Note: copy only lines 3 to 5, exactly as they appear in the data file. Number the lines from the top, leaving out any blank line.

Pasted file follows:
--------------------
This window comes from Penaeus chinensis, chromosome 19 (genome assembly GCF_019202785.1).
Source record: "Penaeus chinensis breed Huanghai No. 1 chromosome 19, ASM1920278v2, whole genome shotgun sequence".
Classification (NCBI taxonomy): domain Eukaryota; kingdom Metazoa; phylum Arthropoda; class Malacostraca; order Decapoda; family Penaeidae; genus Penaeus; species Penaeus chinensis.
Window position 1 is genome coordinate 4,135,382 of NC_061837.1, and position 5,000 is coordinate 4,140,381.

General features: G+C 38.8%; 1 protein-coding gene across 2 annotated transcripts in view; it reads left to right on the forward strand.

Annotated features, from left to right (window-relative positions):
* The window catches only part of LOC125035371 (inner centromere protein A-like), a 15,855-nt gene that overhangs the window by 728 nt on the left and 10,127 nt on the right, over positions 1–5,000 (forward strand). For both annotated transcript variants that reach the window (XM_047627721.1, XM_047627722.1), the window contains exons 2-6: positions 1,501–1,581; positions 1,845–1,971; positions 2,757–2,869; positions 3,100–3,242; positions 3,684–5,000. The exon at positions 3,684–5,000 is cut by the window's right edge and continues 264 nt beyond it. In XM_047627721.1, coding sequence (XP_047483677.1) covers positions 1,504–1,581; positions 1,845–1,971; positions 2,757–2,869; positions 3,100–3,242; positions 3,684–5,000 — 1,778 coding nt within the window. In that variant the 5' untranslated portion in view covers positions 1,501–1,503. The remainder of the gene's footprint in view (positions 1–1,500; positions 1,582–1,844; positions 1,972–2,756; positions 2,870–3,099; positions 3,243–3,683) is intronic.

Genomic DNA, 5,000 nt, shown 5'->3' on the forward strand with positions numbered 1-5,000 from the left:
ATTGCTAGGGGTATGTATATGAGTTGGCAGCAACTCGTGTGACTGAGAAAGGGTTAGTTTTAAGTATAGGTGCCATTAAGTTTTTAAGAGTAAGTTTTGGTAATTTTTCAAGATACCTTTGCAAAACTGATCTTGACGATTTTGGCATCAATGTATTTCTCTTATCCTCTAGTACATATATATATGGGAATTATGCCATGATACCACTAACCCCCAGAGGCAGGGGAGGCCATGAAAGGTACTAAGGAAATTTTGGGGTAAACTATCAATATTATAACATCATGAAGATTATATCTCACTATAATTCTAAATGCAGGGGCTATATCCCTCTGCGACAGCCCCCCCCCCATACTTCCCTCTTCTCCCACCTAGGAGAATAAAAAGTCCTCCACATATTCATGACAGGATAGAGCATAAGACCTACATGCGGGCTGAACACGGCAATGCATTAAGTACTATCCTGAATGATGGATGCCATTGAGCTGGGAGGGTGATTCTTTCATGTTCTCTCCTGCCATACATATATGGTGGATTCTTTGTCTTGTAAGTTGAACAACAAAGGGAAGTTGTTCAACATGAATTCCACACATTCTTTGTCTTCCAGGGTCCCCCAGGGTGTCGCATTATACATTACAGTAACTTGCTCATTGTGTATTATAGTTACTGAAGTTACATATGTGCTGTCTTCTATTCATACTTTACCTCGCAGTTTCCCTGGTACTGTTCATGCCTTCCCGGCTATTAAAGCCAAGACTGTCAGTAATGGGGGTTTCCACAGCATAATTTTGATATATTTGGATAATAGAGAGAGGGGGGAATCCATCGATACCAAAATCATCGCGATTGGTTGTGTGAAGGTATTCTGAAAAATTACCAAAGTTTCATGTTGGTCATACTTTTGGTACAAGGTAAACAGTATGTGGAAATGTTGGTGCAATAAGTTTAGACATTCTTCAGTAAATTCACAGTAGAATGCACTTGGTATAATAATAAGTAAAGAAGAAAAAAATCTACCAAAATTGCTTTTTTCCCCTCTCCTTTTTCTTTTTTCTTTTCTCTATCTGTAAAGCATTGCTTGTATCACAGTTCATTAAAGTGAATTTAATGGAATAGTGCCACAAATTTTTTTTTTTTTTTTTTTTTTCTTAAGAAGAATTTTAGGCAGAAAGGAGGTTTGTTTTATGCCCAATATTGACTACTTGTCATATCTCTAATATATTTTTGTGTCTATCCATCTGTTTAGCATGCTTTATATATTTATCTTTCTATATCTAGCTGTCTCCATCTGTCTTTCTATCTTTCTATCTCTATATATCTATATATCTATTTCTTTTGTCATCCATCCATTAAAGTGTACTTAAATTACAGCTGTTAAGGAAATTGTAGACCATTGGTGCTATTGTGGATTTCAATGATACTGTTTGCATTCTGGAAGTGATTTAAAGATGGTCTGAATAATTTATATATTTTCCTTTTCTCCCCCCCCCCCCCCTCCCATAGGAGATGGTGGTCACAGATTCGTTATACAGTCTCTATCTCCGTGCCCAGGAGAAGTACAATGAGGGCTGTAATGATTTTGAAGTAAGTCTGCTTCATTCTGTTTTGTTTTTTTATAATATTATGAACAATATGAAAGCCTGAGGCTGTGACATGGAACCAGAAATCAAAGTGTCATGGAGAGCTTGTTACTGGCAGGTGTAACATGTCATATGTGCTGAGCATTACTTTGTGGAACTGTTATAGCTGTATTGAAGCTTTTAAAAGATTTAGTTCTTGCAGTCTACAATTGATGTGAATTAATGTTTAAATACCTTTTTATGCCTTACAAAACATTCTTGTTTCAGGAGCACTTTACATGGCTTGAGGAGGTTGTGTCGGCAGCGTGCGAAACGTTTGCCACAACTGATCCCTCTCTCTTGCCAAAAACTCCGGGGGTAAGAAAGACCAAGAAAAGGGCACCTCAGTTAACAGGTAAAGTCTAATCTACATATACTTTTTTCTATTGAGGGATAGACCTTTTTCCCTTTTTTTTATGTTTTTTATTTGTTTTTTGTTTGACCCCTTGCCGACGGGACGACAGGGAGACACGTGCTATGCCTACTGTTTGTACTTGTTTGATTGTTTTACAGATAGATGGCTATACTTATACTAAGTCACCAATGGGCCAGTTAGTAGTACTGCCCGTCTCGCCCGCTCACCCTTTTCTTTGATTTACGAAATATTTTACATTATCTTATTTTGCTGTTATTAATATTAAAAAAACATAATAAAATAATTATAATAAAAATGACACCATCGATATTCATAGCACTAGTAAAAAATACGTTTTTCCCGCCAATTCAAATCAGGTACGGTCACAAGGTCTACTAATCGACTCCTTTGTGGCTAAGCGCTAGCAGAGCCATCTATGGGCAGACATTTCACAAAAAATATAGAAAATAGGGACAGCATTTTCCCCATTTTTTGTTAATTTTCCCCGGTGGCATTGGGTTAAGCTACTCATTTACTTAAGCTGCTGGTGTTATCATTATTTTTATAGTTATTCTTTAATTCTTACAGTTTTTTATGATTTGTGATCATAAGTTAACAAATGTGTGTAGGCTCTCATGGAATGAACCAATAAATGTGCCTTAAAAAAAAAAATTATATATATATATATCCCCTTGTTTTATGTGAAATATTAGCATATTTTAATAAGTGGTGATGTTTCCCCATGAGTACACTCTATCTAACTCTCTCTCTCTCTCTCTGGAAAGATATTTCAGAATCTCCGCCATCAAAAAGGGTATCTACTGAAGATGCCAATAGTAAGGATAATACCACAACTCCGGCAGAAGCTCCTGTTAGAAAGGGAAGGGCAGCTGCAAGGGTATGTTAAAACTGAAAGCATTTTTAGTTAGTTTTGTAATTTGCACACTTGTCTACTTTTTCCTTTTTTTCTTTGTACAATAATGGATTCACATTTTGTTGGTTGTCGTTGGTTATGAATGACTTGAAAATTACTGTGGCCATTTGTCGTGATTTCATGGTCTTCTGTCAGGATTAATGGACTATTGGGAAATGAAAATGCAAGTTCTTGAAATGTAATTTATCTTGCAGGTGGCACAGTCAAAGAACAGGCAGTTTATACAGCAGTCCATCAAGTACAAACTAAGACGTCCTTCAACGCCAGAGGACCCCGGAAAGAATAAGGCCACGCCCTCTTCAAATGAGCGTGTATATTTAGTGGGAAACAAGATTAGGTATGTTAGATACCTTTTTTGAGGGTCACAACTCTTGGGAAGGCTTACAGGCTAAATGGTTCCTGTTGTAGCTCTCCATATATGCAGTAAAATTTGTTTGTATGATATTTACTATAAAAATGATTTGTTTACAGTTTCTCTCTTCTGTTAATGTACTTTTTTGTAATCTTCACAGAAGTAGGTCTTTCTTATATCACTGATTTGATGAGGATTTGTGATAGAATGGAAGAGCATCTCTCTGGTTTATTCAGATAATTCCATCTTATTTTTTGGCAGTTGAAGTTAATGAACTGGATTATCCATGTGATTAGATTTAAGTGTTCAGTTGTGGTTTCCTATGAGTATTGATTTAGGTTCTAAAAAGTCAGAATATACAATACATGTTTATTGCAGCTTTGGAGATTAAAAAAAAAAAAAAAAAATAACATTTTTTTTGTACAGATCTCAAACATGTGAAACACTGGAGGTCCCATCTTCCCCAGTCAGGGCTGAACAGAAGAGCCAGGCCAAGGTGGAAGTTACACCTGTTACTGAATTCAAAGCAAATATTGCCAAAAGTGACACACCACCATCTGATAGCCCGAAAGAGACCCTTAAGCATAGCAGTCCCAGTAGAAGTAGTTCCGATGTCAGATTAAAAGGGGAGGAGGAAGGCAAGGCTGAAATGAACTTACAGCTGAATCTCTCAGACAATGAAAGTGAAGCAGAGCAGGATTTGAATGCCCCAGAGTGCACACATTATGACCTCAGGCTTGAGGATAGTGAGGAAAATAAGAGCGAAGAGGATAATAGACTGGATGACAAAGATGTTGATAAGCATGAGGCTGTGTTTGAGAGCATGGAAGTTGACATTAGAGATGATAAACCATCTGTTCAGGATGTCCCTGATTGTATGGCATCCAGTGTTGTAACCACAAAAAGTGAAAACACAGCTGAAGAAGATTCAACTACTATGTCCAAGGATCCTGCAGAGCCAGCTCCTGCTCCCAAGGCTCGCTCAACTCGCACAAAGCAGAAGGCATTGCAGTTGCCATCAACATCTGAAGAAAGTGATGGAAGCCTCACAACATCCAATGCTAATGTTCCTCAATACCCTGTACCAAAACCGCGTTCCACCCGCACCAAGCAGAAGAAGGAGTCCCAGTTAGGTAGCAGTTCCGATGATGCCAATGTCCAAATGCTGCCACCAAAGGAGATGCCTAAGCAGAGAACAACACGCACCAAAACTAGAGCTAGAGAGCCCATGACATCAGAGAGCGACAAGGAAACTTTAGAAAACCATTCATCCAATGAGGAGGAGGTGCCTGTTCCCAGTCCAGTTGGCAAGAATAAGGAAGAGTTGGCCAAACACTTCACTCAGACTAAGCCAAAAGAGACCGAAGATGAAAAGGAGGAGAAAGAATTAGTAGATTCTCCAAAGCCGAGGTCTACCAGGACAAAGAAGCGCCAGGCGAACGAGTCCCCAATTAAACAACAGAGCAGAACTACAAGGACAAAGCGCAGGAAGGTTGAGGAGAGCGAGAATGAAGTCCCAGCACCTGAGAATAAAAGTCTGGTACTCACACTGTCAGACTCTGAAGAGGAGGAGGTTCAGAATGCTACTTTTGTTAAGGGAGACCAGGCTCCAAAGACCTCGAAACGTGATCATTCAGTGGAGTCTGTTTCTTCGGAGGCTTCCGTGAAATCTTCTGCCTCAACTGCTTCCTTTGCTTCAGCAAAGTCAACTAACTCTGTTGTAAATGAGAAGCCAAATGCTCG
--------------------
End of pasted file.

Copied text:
Classification (NCBI taxonomy): domain Eukaryota; kingdom Metazoa; phylum Arthropoda; class Malacostraca; order Decapoda; family Penaeidae; genus Penaeus; species Penaeus chinensis.
Window position 1 is genome coordinate 4,135,382 of NC_061837.1, and position 5,000 is coordinate 4,140,381.

General features: G+C 38.8%; 1 protein-coding gene across 2 annotated transcripts in view; it reads left to right on the forward strand.